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Who hasn’t woken up stiff and sore the day after a great workout? How would you like to be able to eliminate that soreness before it ever hits? You may be able to with a cold bath right after your workout.

Who hasn’t woken up stiff and sore the day after a great workout? How would you like to be able to eliminate that soreness before it ever hits? You may be able to with a cold bath right after your workout.

Many athletes and bodybuilders use cold baths to speed up their recovery after a killer workout. It not only makes it easier to get back in the swing of things, it helps them perform their best, too. Athletes from professional sports and prominent bodybuilders have been using this technique for some time, and rave about it.

Why do cold baths help recovery?

Strenuous workouts result in damaged muscle tissue – that’s what creates new muscle growth. This microtrauma is the reason you’re sore after a hard workout. It’s also the reason for inflammation and swelling.

Cold treatment reduces the swelling by causing the blood vessels to constrict, thereby reducing the blood flow to the affected area. It also slows the metabolic activity in the immersed area and will facilitate the removal of lactic acid that builds up in those tissues.

There are a variety of immersion therapies: cold, warm and contrast therapy, in which the athlete alternates between the two. Different individuals had different preferences, however, and since there is very little reliable research, much of what is known is purely of a testimonial nature.

Some athletes prefer warm water immersion, which causes the blood vessels to expand, increasing the amount of blood flow to the area. This is presumed to speed the healing process. But little evidence exists to indicate this is true.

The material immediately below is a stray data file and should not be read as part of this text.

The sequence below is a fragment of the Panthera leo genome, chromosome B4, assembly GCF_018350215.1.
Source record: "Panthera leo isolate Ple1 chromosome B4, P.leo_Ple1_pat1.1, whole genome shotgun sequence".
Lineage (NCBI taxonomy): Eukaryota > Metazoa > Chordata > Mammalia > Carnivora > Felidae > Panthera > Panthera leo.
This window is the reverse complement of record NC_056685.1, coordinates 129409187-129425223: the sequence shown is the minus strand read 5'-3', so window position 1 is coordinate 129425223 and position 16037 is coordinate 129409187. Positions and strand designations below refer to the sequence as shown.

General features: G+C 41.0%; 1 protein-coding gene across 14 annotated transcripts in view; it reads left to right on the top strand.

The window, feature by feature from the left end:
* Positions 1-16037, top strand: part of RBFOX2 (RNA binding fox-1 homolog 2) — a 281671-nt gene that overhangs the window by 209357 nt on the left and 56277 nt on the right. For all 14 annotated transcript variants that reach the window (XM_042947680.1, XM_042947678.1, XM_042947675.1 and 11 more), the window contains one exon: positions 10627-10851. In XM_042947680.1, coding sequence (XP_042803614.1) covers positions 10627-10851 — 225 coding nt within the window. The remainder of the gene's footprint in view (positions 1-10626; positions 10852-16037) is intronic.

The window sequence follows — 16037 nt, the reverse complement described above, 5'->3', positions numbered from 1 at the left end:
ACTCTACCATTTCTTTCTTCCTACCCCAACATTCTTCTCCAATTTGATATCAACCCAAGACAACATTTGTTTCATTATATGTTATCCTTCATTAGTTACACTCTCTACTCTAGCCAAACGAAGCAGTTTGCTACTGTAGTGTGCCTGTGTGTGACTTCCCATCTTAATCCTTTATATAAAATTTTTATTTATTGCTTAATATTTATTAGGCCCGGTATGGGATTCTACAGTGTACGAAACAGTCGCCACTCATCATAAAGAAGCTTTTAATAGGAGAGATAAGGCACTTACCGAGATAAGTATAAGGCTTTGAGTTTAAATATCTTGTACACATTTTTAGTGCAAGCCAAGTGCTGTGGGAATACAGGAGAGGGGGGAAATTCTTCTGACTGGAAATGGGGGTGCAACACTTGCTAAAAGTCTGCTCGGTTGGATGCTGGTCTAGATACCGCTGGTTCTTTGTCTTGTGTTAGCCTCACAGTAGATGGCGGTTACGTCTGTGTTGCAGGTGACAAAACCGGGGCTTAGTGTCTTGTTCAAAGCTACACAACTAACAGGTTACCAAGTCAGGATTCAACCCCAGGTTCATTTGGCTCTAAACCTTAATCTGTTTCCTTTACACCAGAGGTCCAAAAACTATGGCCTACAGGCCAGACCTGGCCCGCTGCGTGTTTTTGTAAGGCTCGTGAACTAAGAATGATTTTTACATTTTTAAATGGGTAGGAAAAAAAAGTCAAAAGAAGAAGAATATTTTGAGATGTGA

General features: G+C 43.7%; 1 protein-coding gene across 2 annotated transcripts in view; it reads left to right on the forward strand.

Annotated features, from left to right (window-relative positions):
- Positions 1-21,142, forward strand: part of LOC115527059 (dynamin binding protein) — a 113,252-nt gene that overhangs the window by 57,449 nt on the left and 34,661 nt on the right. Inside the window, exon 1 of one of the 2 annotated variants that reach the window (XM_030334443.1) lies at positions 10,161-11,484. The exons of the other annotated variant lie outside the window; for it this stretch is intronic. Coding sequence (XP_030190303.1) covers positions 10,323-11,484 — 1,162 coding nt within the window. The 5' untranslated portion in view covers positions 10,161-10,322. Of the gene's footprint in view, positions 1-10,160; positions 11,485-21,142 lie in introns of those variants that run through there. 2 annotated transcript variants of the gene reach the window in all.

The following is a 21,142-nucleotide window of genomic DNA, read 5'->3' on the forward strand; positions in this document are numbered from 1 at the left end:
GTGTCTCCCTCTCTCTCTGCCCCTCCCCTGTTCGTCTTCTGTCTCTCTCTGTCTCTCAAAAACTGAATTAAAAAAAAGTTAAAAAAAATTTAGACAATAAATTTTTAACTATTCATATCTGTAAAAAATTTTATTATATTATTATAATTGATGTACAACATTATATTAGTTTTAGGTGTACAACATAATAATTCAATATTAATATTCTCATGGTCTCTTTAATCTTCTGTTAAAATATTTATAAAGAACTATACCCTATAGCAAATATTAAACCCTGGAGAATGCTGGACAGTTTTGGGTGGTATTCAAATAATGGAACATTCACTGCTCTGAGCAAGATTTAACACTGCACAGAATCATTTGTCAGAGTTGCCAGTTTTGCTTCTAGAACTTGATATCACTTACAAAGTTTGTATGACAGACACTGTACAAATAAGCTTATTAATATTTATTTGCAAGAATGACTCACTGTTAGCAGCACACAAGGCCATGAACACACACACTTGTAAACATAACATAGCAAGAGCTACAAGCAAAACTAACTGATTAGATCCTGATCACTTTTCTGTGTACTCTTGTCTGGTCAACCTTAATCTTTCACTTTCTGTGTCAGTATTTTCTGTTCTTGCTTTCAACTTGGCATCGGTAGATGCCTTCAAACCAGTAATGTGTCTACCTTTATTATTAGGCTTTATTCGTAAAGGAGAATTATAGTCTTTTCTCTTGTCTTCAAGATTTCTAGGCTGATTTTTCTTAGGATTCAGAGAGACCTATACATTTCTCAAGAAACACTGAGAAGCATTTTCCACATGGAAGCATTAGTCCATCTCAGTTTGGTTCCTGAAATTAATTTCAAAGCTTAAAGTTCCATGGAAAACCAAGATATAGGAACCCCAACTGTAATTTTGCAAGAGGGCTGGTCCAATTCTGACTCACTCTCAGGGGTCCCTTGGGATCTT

Still others prefer the more extreme method of immersing themselves in iced water. The theory, presumably, is that if cold is good, ice is better.

As always, it’s important to remember that even though we see someone else getting fantastic results with a technique, that doesn’t mean that we’ll benefit as much, or even at all. Every individual’s diet, workout level, metabolism and body health is different, so each of us needs to test for himself to determine what works.

Even with such contradictory findings, we can make some reasonable assumptions on which to base our own testing:

  1. Cold therapy may reduce swelling and discomfort and won’t do any harm;
  2. Cold baths are just as effective as ice-water baths, if not more so;
  3. Total rest isn’t as effective as any sort of immersion therapy;
  4. After an intense workout, hot water immersion may reduce recovery time;
  5. Active recovery may be equally as effective as cold therapy;
  6. Contrast therapy may offer some benefits in performance.

If you’re going to try cold bath therapy, take a conservative approach and don’t overdo it. If you’re going to see any benefit, you should see it from a ten minute treatment in 15C water. Don’t fail to take a warm shower of have a hot drink 30-60 minutes afterward, in order to restore your core temperature.

If you feel like trying contrast therapy, give yourself one minute in cold (15C) water, then two minutes in warm (38C) water, repeated three or four times. That should be plenty to show any results you’re likely to get.

Even in the absence of hard evidence that ice baths work, there are still a lot of athletes that prefer them. If you decide to try iced-water therapy, though, be cautious not to drop your core temperature too much. Remember that your goal is to build your body, not demolish it.

Soreness comes with any worthwhile workout, but it does affect your performance, whether you believe it or not. Used wisely, one or more of these techniques may reduce that soreness and give you the edge you’re looking for.

Aaliyah J Gibbs
Aaliyah J Gibbs

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